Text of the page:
Accountants and Auditors

Accountants and auditors analyze bank finances to find areas of improvement, ensure compliance with regulations, and determine ways to minimize risks. The average annual salary for accountants and auditors is $86,740

>>MORE: Check out some key differences between financial analysts and accountants

Loan Officer

In a commercial bank, loan officers assist business clients with financing options, such as mortgages or business loans. A loan officer, alongside underwriters, determines what options a client is eligible for based on risk factors like debt and credit score. Loan officers make an average of $84,160 per year. 

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Entry-Level Commercial Bank Jobs

Aspiring bankers can break into the commercial banking sector through several entry-level positions, such as:

  • Administrative assistant
  • Assistant manager
  • Business development associate
  • Loan coordinator
  • Receptionist
  • Underwriting assistant
  • Teller

Bryan St. George, president of Keystone Bank in Austin, Texas, says being a teller can be a good springboard for entering the commercial banking business.

“You get to interact with bank customers and understand, firsthand, how a bank works. From that position, roles within the operations side of the bank are achievable,” St. George says.

Another stepping-stone job, he says, is entry-level credit analyst. From that point, you can move up to positions like portfolio manager, commercial lender, or chief risk officer. 

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Pros and Cons of Careers in Commercial Banking

Pros of Working in Commercial Banks

St. George says witnessing the impact of your work represents one of the pros of a career in commercial banking. At a community bank, for instance, you can easily see how your actions affect the bank’s performance, he says.

“Because we get to work with so many diverse businesses and people, no two days are the same. The day-to-day does not become mundane. That’s something I’ve come to value more and more as my career progresses,” St. George says of working at a community bank.

Other potential pros of a career in commercial banking include:

  • Reasonable work hours. Especially if you work at a bank branch, your work hours may be pretty attractive: Most bank branches open between 8 a.m. and 9 a.m. during the workweek and close between 4 p.m. and 6 p.m. Furthermore, banks shut down on federal holidays and some aren’t open on Sundays.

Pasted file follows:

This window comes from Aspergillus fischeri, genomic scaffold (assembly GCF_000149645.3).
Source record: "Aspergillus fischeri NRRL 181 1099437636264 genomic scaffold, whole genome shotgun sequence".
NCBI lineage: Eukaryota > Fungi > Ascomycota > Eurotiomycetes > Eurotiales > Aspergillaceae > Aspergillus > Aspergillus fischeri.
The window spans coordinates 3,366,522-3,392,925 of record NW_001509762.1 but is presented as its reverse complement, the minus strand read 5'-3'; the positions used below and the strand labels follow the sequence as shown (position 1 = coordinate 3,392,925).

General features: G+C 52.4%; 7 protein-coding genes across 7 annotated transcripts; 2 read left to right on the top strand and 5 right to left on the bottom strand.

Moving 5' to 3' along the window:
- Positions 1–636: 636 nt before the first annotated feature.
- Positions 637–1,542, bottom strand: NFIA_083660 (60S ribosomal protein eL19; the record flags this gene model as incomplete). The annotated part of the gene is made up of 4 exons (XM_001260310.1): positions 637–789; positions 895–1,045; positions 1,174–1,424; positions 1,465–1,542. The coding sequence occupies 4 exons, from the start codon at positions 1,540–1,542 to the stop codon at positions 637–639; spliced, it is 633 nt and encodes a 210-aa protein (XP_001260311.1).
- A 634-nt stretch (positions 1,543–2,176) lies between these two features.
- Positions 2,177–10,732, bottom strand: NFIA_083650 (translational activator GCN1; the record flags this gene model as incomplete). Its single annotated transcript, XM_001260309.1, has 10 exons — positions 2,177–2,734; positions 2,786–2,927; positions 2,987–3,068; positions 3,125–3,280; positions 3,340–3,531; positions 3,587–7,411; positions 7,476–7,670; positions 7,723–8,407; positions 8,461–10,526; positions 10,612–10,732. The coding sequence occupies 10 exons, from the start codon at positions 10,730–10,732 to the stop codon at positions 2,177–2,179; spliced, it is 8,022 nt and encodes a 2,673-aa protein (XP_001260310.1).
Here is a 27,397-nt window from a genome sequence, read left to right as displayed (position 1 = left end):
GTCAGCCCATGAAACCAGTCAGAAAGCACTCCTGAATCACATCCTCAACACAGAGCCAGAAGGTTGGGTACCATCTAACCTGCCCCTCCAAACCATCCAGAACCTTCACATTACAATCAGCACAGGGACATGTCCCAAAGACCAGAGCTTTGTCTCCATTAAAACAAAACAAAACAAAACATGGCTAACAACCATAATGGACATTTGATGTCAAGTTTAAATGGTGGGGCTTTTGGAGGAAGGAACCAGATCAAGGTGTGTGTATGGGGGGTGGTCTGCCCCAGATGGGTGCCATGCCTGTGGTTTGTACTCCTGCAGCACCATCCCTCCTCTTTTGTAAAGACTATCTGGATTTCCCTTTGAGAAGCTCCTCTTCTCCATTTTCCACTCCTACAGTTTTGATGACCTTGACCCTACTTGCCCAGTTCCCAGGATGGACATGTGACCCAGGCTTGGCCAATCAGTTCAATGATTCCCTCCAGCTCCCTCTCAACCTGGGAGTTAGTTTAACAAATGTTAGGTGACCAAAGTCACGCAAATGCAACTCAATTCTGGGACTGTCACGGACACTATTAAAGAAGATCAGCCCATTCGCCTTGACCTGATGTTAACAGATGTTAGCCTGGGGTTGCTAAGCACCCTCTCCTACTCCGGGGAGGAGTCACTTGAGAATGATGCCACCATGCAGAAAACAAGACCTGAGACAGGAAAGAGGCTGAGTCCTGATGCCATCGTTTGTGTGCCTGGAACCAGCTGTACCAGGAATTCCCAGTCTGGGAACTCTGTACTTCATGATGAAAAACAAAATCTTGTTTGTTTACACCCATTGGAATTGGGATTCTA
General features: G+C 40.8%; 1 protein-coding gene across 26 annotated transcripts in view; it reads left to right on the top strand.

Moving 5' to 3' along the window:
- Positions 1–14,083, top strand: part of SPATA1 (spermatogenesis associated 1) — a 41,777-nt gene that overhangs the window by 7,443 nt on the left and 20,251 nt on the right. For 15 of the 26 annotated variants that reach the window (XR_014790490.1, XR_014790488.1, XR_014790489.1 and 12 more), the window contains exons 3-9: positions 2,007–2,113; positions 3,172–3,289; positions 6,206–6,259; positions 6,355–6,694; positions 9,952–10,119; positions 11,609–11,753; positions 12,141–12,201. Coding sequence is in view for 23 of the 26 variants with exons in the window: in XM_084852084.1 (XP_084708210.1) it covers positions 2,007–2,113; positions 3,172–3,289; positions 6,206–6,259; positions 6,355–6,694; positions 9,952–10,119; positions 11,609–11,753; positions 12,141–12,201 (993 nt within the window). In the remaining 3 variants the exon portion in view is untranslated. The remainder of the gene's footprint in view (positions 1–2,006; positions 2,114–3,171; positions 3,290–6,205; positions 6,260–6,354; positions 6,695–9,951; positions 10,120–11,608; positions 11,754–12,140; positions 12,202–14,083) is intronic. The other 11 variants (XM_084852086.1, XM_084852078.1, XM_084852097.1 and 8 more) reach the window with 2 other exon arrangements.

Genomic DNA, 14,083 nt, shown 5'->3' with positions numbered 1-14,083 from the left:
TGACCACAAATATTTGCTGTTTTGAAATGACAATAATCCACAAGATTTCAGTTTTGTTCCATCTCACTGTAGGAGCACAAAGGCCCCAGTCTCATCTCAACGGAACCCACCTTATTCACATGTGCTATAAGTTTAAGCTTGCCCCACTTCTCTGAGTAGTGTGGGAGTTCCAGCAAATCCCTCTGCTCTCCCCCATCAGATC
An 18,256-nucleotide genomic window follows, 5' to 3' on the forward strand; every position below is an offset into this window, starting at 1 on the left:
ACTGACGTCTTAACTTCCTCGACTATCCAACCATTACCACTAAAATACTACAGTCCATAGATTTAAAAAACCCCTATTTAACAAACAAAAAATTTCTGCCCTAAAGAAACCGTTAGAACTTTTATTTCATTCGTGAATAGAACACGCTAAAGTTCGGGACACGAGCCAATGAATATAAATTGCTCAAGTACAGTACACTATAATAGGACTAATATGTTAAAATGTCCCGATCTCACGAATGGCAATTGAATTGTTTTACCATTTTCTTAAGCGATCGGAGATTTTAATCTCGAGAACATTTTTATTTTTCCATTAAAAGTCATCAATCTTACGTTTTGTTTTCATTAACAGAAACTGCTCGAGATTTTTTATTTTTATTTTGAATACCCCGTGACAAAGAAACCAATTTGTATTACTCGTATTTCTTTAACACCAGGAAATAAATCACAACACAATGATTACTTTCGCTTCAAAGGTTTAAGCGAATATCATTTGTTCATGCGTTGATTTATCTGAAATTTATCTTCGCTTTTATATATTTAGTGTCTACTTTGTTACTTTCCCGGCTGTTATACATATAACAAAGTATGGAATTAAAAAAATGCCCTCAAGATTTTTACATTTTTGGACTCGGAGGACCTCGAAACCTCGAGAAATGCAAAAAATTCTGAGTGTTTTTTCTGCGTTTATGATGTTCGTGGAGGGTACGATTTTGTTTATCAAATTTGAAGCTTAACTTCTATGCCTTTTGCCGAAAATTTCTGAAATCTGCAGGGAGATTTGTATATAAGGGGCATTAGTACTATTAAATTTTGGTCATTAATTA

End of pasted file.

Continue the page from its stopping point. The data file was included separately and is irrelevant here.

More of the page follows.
• Good benefits. Banks often provide generous benefits, such as health insurance, 401(k) plans, paid sick time, and paid vacation.
  • Career advancement. Some banking employers help cover continuing education courses or even college classes.
  • Entry-level opportunities. A person with a high school diploma may be able to enter the banking industry as a teller or other entry-level role and obtain valuable on-the-job training.
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Cons of Working in Commercial Banks

One of the cons of a career in commercial banking is the need to engage in challenging conversations with customers and employees from time to time, according to St. George. Complicating these conversations is the heavily regulated nature of banking.

Other potential cons of a career in commercial banking include:

  • Stress. Some jobs in commercial banking might lead to a lot of stress, given the sensitivity of dealing with money and customers. You also might feel some pressure if you’re not excited about handling financial matters or not very comfortable with technology.
  • Commission. In some cases, compensation may rely heavily on sales commissions rather than just a regular salary.
  • Education. You may need a bachelor’s or master’s degree for specific careers in banking.
  • Certification. To advance in commercial banking, you may need to obtain a professional certification, such as the Commercial Banking & Credit Analyst (CBCA) credential.

Which Career in Finance Is Right for Me? Quiz

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John Egan is a freelance writer and content marketing strategist in Austin, Texas. His